Good Attitude

You don’t have to be a ball of sunshine and smiles but you should at least have a positive attitude. Refusing to do something that’s asked of you or arguing isn’t the best first impression. 

Coaches expect that you’re ready and willing to try out for the swim team. Even if your parents signed you up 😉 

Having a good attitude at tryouts can be an indicator to the coach on how you’ll perform at practices. If you like to complain or challenge everything that you’re told, the coach might not be as inclined to let you join the team.


It’s important that you listen to what the coach tells you to do. Coaches expect that you’ll listen and ask questions as needed at swim tryouts. 

Any sport has its risks and dangers, and with swimming, one of the biggest risks is drowning. Because of this, it’s extremely important that you listen to what the coach says. This includes when you should get in the water and what you should be doing.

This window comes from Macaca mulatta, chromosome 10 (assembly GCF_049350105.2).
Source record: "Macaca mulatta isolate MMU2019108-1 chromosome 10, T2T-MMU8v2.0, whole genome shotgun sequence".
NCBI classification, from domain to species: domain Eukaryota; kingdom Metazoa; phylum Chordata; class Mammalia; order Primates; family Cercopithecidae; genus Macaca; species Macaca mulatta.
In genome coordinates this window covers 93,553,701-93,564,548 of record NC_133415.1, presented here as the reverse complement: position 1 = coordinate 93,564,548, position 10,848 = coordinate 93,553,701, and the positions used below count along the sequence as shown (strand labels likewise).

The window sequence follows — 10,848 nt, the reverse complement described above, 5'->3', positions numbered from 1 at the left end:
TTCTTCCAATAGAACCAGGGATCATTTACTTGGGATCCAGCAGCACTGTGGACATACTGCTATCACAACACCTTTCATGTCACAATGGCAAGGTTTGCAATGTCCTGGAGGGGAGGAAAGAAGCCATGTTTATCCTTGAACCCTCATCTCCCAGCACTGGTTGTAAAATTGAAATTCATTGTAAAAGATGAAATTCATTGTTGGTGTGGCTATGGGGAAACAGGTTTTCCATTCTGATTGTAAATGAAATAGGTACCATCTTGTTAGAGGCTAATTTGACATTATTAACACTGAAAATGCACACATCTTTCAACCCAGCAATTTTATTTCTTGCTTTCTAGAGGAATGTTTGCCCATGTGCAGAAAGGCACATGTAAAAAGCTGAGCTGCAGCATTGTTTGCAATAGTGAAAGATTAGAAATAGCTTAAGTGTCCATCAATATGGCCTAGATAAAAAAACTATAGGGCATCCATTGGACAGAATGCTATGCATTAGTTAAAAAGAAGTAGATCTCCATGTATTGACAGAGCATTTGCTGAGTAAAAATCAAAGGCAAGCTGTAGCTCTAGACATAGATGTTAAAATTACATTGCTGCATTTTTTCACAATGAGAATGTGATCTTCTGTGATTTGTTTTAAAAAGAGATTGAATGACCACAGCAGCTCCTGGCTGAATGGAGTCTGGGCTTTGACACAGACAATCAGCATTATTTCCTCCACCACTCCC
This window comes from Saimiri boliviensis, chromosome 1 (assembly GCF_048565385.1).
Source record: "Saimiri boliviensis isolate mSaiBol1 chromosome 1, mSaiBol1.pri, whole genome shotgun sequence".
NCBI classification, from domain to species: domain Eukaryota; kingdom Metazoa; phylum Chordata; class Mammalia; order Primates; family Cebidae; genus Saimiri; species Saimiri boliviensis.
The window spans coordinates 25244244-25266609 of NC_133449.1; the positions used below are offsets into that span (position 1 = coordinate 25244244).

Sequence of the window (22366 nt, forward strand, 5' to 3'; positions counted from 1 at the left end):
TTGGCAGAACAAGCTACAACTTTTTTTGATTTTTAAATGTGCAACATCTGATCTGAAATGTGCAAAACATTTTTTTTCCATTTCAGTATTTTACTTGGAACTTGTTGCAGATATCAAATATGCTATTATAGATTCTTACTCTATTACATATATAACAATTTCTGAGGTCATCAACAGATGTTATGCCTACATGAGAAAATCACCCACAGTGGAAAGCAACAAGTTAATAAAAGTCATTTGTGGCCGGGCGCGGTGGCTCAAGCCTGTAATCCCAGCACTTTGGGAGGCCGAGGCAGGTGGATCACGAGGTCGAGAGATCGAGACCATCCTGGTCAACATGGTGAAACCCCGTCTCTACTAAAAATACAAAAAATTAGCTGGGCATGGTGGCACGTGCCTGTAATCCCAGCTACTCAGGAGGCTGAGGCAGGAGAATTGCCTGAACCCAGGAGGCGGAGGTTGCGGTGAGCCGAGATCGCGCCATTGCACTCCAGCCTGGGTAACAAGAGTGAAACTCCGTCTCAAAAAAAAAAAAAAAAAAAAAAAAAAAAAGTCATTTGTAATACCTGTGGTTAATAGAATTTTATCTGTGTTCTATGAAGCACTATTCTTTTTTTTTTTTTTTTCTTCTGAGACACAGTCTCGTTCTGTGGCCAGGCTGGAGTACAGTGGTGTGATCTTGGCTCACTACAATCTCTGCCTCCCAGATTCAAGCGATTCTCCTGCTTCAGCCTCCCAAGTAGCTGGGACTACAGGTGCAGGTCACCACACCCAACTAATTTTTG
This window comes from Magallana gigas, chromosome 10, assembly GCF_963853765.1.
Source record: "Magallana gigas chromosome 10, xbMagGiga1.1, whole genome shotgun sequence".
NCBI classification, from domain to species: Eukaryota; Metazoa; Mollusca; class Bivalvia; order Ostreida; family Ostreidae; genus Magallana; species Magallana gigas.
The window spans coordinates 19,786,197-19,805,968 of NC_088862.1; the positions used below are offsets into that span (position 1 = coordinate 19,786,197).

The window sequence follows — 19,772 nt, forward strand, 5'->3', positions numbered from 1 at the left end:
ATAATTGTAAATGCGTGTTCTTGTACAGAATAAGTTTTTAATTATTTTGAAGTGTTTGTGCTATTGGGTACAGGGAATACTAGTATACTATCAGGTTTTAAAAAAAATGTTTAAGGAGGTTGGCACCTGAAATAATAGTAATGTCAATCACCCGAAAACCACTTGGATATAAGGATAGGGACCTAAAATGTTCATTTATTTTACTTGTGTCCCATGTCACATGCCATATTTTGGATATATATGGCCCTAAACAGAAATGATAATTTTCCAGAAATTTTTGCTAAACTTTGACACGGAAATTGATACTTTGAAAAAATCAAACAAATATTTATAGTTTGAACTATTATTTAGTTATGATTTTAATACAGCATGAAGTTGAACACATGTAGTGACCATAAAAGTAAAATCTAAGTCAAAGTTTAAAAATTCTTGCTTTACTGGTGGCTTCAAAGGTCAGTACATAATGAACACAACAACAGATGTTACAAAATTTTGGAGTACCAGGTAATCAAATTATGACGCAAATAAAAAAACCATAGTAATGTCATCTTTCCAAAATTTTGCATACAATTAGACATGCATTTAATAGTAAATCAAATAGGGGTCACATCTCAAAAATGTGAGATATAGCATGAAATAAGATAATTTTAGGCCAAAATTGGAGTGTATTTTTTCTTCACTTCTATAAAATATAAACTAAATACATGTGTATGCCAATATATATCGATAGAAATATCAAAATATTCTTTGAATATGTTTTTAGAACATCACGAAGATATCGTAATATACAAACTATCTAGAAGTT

Don’t play around and keep diving under the water. You might miss something important in doing so, such as the proper way to circle swim. Or how they want you to swim down the lane and back again.

If you’re trying out with other swimmers, you might hurt someone if you’re not listening carefully. 


Coaches expect communication at swim tryouts. 

This can range from arriving late due to your schedule to something you’re unsure of. 

You know your limits on what you can and can’t do. If the coach tells you to do something that you can’t do (or don’t know how to do), you need to communicate this to them. 

In doing so, you can set yourself up for a better tryout. And it can help the coach better place you in the best group for you.

Lastly, if you have any questions at all during or before tryouts, you should ask them. During swim tryouts, a coach will ask you various questions. But it’s okay if you need to ask them questions, too.

Communication is a two-way street 🙂

As always, to happy swimming!


Bonus Content:

How to Calm Down before Swim Tryouts: It’s easy to feel anxious before tryouts. But there are also ways to help calm down before swim team tryouts. Try these 6 tips before your next tryout!

10 Myths About Swim Teams: Some swim team myths can mislead people in various ways and might keep them from joining a team. Let’s debunk these 10 common swim team myths.